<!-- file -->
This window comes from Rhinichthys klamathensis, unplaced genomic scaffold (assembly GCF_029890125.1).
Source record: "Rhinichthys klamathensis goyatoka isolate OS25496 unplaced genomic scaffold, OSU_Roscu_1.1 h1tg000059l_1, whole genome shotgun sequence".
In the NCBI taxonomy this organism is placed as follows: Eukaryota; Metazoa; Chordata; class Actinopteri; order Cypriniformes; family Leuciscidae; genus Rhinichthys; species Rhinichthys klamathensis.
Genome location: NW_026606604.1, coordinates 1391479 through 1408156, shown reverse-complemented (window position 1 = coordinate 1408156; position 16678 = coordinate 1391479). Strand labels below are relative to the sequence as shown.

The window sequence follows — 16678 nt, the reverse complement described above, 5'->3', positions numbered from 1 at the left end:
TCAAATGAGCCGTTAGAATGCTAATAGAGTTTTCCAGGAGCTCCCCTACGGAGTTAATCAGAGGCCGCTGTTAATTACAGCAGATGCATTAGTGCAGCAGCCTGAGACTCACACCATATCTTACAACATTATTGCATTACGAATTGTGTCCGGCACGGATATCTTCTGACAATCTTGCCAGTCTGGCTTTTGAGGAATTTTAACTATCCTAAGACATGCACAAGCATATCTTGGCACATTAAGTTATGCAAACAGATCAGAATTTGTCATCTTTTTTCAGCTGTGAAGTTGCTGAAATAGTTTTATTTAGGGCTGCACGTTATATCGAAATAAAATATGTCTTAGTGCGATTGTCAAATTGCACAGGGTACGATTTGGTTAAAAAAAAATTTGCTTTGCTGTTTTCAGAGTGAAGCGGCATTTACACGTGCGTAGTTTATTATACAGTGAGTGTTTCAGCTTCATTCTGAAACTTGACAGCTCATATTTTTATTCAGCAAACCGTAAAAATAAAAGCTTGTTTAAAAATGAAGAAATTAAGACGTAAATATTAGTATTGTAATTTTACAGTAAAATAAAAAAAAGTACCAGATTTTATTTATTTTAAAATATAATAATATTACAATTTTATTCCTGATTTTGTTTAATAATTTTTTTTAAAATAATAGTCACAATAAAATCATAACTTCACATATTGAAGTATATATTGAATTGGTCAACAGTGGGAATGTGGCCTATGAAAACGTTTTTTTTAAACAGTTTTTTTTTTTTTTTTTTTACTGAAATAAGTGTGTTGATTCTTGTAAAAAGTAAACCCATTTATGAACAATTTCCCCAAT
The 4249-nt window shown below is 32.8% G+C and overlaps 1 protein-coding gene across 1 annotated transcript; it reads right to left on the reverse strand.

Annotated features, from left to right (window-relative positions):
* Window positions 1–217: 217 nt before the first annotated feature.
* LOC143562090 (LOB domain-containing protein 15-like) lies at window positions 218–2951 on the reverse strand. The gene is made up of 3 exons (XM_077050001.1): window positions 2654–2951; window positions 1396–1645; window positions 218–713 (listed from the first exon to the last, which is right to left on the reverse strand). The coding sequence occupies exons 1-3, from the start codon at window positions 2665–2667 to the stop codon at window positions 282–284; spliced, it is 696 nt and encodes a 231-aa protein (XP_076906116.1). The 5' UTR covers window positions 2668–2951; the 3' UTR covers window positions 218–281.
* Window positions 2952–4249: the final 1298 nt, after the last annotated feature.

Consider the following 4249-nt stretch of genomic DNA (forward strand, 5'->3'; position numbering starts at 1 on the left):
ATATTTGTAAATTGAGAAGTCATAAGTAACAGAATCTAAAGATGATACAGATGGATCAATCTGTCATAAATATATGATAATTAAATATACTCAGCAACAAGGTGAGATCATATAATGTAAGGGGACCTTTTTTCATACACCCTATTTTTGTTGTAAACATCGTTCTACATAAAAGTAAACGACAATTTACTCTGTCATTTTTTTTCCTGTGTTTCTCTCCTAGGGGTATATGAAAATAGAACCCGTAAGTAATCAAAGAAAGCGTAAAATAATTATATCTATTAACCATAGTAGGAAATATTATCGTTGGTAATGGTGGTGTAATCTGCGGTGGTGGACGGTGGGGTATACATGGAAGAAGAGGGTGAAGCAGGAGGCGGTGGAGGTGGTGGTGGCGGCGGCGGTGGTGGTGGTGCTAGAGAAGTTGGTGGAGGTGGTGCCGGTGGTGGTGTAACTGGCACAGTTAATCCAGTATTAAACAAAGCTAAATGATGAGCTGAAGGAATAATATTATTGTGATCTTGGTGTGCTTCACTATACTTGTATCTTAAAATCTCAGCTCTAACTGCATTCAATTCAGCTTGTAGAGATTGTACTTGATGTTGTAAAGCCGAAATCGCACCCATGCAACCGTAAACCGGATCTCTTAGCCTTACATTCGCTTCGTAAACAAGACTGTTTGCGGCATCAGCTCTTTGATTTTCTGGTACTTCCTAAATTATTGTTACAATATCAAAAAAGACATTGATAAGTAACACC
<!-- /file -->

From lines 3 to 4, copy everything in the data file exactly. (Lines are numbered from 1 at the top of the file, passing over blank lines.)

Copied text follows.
In the NCBI taxonomy this organism is placed as follows: Eukaryota; Metazoa; Chordata; class Actinopteri; order Cypriniformes; family Leuciscidae; genus Rhinichthys; species Rhinichthys klamathensis.
Genome location: NW_026606604.1, coordinates 1391479 through 1408156, shown reverse-complemented (window position 1 = coordinate 1408156; position 16678 = coordinate 1391479). Strand labels below are relative to the sequence as shown.